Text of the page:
Daniel Smith, who is referred to in the following address, was the particular friend and hunting companion of Samuel Davidson. He married Mary Davidson, daughter of Samuel Davidson's brother Colonel [Major] William Davidson; and it is said, (how correctly cannot now be known), that the wife of Samuel Davidson was a sister of Daniel Smith. Prominent among the men who came over the mountains to avenge the death of Samuel Davidson, as mentioned in the address, which follows, was this Daniel Smith. He became Colonel Daniel Smith and was one of the first emigrants to Western North Carolina. His residence stood on the hillside immediately east of the railroad and directly north of the first small branch which runs into the French Broad River above the Passenger Station of the Southern Railway at Asheville, North Carolina. The site of his home is now within the corporate limits of the City of Asheville. Here, on June 14th, 1787, was born his son James M. Smith, the first white child born in North Carolina west of the Blue Ridge. Colonel Daniel Smith died at this place, and was buried, with military honors, on a hill on his farm at the spot where Fernihurst now is, overlooking the French Broad and Swannanoa rivers and their junction. In 1875 his remains were removed to the burying ground at Newton Academy, just south of Asheville, where they now rest. His tombstone bears the following inscription:

"In memory of Col. Daniel Smith: who departed this life on the 17th May 1824 Aged 67. A native of New Jersey, an industrious citizen, an honest man, and a brave soldier. The soil which inurns his ashes is part of the heritage wrested by his valour for his children and his country from a ruthless and savage foe."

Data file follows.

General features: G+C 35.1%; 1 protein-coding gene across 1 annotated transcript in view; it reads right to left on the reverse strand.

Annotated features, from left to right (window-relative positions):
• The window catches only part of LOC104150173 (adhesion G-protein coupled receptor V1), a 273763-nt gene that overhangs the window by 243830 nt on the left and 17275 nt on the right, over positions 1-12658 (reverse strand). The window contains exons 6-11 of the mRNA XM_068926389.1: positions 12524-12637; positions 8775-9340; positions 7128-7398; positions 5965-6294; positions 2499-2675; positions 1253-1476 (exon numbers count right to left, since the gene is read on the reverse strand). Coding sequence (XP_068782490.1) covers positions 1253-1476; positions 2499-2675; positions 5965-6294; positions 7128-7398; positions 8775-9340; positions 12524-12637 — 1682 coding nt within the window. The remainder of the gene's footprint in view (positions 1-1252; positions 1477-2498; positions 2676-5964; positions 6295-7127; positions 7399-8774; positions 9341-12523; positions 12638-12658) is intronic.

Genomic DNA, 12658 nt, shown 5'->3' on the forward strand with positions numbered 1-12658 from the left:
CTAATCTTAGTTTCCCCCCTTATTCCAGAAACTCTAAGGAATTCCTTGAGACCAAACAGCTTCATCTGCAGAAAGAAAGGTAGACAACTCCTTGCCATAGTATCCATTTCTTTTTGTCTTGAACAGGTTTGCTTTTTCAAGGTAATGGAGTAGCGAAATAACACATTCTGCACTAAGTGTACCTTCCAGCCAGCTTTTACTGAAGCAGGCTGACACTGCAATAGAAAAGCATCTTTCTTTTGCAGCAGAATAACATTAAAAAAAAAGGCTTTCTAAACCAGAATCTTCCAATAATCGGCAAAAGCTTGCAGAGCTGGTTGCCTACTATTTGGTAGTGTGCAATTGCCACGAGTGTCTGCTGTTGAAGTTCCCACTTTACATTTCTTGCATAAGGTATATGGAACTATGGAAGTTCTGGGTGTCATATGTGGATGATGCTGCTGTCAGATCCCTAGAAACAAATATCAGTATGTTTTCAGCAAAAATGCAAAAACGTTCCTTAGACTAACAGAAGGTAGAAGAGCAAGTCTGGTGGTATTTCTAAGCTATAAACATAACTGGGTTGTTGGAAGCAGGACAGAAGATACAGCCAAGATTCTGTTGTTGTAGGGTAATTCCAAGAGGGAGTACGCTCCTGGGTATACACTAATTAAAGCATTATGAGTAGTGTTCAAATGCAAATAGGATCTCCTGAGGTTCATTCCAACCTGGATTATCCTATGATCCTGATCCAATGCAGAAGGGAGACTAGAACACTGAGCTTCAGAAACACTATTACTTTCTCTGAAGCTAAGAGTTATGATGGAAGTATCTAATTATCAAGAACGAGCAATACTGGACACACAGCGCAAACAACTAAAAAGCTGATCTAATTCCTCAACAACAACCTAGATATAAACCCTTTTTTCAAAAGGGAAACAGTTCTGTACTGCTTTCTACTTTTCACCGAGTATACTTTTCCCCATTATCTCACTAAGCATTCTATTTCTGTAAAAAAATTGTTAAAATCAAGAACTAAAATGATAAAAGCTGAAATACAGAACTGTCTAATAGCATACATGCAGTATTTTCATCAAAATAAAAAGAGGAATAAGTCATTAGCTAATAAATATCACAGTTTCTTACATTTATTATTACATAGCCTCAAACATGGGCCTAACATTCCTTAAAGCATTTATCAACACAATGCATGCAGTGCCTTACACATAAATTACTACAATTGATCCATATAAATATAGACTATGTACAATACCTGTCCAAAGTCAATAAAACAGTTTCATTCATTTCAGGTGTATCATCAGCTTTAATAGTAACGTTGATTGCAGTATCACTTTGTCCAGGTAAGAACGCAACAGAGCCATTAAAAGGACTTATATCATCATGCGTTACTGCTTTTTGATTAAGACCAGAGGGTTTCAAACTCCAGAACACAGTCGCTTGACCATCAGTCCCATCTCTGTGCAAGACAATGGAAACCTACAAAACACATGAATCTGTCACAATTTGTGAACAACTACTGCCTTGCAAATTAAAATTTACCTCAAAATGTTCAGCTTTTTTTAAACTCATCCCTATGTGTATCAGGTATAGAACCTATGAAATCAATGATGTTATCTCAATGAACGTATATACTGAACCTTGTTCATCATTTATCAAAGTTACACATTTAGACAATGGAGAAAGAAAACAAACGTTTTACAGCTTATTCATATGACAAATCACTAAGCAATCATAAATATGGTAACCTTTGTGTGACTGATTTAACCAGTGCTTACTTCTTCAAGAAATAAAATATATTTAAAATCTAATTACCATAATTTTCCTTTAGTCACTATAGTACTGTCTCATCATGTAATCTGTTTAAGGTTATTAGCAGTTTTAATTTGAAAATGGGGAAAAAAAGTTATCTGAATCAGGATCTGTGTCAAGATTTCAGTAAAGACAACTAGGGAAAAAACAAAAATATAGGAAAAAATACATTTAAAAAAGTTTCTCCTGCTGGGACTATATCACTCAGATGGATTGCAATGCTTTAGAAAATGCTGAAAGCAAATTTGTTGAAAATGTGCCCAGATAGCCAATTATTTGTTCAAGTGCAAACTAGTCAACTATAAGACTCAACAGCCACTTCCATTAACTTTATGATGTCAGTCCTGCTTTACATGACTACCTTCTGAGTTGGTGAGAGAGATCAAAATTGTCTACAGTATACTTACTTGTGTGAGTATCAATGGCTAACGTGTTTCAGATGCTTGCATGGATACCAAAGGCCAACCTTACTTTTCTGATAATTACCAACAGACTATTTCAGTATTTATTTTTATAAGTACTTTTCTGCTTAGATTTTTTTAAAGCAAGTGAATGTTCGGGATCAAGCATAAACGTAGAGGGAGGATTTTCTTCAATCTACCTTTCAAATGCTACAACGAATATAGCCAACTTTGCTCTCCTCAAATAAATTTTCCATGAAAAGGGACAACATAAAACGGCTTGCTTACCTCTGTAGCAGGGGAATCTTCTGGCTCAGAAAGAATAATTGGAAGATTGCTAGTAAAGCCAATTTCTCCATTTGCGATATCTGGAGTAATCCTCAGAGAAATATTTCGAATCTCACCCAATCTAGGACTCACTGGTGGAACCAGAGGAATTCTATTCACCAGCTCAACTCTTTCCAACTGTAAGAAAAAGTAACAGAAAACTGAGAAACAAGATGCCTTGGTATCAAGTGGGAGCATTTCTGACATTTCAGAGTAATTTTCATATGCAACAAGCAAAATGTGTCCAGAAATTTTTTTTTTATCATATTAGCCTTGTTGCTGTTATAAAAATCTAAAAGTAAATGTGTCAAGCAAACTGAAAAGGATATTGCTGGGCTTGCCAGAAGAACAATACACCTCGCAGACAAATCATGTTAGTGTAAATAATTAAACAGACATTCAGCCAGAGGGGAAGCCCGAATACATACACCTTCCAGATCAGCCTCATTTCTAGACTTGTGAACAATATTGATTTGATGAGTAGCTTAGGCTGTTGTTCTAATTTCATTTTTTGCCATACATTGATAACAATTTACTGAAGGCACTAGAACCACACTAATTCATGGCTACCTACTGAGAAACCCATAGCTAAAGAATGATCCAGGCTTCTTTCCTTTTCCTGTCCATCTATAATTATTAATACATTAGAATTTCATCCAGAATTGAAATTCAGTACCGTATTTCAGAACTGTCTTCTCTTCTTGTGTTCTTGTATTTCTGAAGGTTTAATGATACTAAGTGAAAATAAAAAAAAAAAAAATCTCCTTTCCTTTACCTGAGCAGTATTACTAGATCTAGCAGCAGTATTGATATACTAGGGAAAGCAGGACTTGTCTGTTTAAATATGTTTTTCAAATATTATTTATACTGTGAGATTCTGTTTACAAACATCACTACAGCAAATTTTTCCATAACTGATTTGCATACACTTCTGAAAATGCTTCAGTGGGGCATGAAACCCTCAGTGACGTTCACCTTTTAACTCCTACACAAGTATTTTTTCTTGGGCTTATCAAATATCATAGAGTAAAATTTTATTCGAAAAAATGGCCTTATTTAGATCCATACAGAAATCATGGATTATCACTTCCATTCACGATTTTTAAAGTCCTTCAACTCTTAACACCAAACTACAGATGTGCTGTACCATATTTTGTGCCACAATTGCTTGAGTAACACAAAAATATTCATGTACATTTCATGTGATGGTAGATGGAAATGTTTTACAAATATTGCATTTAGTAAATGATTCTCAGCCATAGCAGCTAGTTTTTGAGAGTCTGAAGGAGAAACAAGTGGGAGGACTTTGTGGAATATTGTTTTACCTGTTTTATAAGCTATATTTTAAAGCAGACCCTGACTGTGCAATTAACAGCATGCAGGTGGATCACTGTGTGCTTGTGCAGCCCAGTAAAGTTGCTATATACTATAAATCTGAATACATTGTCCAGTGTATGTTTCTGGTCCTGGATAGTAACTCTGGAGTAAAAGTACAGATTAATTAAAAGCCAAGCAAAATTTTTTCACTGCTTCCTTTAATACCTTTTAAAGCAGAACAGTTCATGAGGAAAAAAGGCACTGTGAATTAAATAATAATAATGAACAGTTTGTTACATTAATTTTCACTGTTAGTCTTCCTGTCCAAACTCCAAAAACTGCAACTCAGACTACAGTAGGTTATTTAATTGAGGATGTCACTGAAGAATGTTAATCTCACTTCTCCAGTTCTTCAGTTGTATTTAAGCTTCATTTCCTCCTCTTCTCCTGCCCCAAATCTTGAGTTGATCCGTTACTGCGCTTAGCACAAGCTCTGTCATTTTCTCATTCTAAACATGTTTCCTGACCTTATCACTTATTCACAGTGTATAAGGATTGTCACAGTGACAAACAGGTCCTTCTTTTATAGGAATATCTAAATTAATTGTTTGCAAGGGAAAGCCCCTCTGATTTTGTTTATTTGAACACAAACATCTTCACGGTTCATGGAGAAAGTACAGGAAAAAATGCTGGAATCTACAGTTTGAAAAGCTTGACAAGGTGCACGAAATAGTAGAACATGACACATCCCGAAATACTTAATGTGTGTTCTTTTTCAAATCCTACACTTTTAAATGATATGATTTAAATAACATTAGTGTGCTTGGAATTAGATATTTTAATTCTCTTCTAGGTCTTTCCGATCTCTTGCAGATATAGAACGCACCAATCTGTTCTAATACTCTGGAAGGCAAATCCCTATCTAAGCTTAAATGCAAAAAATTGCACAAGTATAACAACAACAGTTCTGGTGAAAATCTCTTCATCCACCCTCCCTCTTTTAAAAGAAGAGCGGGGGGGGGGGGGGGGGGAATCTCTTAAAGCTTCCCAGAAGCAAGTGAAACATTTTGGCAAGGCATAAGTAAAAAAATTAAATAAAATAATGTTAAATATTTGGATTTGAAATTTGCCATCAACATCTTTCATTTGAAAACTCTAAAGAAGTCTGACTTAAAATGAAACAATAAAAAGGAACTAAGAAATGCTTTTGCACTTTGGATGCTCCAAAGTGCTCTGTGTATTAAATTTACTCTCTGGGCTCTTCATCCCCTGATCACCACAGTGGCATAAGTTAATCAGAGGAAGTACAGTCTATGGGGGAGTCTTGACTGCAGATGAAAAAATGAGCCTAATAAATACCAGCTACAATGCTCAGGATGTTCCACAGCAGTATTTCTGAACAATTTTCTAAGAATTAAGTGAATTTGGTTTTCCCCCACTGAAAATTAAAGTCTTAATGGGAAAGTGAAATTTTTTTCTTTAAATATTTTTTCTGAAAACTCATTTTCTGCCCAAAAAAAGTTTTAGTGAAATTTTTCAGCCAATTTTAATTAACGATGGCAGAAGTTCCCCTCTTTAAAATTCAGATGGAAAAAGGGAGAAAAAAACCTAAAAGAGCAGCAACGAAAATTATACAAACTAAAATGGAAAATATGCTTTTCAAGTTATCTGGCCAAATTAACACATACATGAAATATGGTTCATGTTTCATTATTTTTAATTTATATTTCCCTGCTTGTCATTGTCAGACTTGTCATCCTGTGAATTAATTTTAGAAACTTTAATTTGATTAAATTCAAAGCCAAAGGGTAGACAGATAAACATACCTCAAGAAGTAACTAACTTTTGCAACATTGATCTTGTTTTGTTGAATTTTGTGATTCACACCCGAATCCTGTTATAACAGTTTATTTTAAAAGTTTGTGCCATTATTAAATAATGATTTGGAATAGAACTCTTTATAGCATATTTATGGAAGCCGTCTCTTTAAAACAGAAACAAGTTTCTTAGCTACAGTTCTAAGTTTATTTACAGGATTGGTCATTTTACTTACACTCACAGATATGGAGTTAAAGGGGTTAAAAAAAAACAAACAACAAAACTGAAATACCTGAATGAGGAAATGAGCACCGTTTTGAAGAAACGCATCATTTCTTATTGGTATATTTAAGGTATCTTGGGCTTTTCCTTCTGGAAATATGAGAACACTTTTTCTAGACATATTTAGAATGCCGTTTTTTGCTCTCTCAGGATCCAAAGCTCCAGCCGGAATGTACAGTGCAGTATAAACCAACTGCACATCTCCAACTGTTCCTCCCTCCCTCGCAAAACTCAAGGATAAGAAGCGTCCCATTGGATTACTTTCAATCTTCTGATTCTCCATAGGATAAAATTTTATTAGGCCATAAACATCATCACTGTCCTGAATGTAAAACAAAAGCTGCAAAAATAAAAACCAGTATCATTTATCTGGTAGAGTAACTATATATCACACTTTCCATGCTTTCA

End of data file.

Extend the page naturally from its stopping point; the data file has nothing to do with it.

Saturday, March 29, 2014

Alexander-Davidson Family Reunion 1911

Alexander-Davidson Reunion 26 August 1911

Arrangements are being perfected for a reunion of the Alexander and Davidson families at or near Swannanoa on August 26.

James Alexander, better known as "Jimpsey" Alexander, and Maj. William Davidson, the ancestors of these two families of which there are nearly a thousand living descendants scattered throughout the country, were of the famous Scotch-Irish people who settled the Piedmont section of North and South Carolina, and were especially prominent in the discussions of the questions which led to the Revolution, in which they took a very active part. Immediately after the close of the Revolutionary War the two above named pioneers crossed the Blue Ridge mountains in company and purchased lands adjoining each other and settled on the Swannanoa River at the mouth of Bee Tree creek.

These pioneers were closely related by family ties as well as political and religious associations and ideas. Their descendants have until the present day owned and occupied the lands which their forefathers acquired. During all this period their relations have been close in every walk of life.

The descendants of both of these families are now to be found throughout the United States, and many of them have borne honorable parts in the public event's of the country.

It is desired by those interested in the reunion to assemble as many of the descendants at or near the old homesteads as possible, and every person who is nearly or remotely related to or connected with either or both of these families is cordially invited to attend and this publication will serve the purpose of extending that invitation to those who may be overlooked in any special invitations which may be issued.